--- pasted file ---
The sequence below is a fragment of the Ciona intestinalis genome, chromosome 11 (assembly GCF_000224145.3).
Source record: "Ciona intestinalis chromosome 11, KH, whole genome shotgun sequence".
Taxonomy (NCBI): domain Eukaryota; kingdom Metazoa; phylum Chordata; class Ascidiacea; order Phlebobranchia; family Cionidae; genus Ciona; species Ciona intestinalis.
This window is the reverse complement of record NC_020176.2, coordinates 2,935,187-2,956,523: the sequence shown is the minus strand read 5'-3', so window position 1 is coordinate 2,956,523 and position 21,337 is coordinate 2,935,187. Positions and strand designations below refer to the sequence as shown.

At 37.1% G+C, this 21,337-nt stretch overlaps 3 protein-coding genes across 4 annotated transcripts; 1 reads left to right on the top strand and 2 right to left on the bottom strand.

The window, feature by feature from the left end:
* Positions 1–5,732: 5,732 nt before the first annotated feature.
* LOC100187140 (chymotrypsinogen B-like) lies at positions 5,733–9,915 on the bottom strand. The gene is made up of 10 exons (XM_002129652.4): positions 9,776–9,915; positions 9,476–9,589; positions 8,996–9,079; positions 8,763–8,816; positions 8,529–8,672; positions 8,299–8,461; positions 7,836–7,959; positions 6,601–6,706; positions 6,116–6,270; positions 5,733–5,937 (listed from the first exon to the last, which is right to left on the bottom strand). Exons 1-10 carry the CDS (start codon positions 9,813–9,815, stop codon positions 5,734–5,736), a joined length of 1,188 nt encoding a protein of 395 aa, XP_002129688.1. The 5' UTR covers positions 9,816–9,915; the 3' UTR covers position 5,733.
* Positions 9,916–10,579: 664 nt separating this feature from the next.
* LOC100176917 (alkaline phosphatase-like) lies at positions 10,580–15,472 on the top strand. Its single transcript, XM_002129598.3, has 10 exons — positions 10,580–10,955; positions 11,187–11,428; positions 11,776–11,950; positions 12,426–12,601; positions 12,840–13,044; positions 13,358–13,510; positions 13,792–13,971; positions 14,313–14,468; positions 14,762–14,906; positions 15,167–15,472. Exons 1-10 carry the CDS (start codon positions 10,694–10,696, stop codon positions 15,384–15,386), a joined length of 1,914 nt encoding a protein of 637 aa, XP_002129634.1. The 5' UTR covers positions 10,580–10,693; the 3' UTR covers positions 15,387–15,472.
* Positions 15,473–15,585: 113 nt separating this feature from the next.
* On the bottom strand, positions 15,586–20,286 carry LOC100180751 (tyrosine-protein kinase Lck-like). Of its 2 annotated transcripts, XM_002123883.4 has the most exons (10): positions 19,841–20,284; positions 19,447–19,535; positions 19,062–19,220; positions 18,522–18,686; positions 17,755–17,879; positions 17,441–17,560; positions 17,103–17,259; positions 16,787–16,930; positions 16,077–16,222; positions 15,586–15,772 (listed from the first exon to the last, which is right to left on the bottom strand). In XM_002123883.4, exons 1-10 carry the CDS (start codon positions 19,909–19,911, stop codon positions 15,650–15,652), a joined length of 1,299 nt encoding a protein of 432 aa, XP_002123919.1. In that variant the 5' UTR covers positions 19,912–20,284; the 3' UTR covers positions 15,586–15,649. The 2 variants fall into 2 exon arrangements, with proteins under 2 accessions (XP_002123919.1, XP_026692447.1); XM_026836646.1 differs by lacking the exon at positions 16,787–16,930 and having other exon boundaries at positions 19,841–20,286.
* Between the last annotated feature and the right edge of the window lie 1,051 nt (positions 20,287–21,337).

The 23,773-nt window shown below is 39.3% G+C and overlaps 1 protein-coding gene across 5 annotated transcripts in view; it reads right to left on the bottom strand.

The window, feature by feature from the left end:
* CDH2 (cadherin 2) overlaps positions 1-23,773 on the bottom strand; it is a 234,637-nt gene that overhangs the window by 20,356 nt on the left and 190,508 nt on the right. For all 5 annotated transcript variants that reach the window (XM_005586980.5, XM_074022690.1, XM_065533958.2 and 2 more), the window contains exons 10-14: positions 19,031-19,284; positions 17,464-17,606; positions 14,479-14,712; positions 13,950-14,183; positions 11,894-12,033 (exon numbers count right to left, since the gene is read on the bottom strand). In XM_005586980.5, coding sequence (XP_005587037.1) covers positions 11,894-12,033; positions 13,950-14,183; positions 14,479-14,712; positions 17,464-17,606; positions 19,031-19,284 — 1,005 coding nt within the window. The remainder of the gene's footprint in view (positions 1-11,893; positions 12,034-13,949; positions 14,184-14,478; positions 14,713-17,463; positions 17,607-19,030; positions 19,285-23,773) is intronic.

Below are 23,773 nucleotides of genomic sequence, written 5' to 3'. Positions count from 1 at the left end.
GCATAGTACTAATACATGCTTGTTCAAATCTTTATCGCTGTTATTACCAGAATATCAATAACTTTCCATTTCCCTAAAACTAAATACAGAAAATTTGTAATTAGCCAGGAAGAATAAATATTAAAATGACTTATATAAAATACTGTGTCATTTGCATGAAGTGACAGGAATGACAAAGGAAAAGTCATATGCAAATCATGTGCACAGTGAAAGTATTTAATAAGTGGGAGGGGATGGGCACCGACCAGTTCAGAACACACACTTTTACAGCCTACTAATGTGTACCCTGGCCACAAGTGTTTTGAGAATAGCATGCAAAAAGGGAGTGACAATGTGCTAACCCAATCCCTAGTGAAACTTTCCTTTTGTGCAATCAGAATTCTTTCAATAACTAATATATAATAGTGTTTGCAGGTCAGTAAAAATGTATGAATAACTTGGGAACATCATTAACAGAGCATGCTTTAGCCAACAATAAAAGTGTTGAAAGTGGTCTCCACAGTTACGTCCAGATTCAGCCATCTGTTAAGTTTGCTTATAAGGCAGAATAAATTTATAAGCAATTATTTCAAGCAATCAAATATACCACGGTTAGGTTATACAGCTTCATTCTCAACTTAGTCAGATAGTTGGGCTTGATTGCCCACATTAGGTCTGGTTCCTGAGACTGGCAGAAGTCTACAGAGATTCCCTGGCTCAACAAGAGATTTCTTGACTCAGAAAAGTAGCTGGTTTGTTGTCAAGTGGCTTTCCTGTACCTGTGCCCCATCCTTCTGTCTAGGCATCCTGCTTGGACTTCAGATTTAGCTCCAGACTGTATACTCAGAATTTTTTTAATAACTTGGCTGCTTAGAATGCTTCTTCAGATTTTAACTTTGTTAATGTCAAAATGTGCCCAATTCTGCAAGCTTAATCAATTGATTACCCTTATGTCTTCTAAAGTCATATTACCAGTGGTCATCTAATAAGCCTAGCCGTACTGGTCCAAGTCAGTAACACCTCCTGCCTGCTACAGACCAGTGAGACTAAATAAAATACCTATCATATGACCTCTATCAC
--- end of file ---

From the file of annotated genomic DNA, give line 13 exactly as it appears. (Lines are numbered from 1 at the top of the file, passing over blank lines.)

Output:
* Between the last annotated feature and the right edge of the window lie 1,051 nt (positions 20,287–21,337).